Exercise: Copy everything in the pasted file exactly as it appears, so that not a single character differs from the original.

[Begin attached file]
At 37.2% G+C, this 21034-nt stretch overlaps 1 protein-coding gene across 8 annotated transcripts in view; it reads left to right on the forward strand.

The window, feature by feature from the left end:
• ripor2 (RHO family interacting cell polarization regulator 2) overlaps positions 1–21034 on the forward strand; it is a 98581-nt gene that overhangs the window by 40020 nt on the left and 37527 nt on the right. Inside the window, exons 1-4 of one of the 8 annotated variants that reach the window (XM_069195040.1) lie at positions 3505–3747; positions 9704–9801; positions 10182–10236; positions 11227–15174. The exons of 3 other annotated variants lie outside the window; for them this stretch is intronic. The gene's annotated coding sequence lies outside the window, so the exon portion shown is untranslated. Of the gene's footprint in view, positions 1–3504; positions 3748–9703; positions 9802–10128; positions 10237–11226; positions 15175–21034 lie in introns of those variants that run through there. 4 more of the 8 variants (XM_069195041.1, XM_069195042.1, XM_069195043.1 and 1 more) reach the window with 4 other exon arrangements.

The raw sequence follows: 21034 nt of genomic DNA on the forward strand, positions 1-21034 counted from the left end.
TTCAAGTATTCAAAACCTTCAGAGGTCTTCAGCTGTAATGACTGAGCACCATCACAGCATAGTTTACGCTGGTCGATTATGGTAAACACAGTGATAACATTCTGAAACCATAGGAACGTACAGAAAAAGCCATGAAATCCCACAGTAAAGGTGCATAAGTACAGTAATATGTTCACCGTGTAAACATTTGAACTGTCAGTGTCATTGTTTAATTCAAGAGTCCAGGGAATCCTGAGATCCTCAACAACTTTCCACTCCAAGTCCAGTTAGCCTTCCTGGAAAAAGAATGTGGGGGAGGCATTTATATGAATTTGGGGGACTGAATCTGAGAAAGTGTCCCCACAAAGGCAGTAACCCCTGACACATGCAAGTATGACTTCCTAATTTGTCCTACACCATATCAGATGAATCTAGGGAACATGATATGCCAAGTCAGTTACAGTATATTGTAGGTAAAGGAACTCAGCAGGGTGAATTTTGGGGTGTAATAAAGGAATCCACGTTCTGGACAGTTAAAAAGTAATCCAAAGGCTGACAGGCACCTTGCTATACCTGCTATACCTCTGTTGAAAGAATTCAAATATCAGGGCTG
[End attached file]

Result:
At 37.2% G+C, this 21034-nt stretch overlaps 1 protein-coding gene across 8 annotated transcripts in view; it reads left to right on the forward strand.

The window, feature by feature from the left end:
• ripor2 (RHO family interacting cell polarization regulator 2) overlaps positions 1–21034 on the forward strand; it is a 98581-nt gene that overhangs the window by 40020 nt on the left and 37527 nt on the right. Inside the window, exons 1-4 of one of the 8 annotated variants that reach the window (XM_069195040.1) lie at positions 3505–3747; positions 9704–9801; positions 10182–10236; positions 11227–15174. The exons of 3 other annotated variants lie outside the window; for them this stretch is intronic. The gene's annotated coding sequence lies outside the window, so the exon portion shown is untranslated. Of the gene's footprint in view, positions 1–3504; positions 3748–9703; positions 9802–10128; positions 10237–11226; positions 15175–21034 lie in introns of those variants that run through there. 4 more of the 8 variants (XM_069195041.1, XM_069195042.1, XM_069195043.1 and 1 more) reach the window with 4 other exon arrangements.

The raw sequence follows: 21034 nt of genomic DNA on the forward strand, positions 1-21034 counted from the left end.
TTCAAGTATTCAAAACCTTCAGAGGTCTTCAGCTGTAATGACTGAGCACCATCACAGCATAGTTTACGCTGGTCGATTATGGTAAACACAGTGATAACATTCTGAAACCATAGGAACGTACAGAAAAAGCCATGAAATCCCACAGTAAAGGTGCATAAGTACAGTAATATGTTCACCGTGTAAACATTTGAACTGTCAGTGTCATTGTTTAATTCAAGAGTCCAGGGAATCCTGAGATCCTCAACAACTTTCCACTCCAAGTCCAGTTAGCCTTCCTGGAAAAAGAATGTGGGGGAGGCATTTATATGAATTTGGGGGACTGAATCTGAGAAAGTGTCCCCACAAAGGCAGTAACCCCTGACACATGCAAGTATGACTTCCTAATTTGTCCTACACCATATCAGATGAATCTAGGGAACATGATATGCCAAGTCAGTTACAGTATATTGTAGGTAAAGGAACTCAGCAGGGTGAATTTTGGGGTGTAATAAAGGAATCCACGTTCTGGACAGTTAAAAAGTAATCCAAAGGCTGACAGGCACCTTGCTATACCTGCTATACCTCTGTTGAAAGAATTCAAATATCAGGGCTG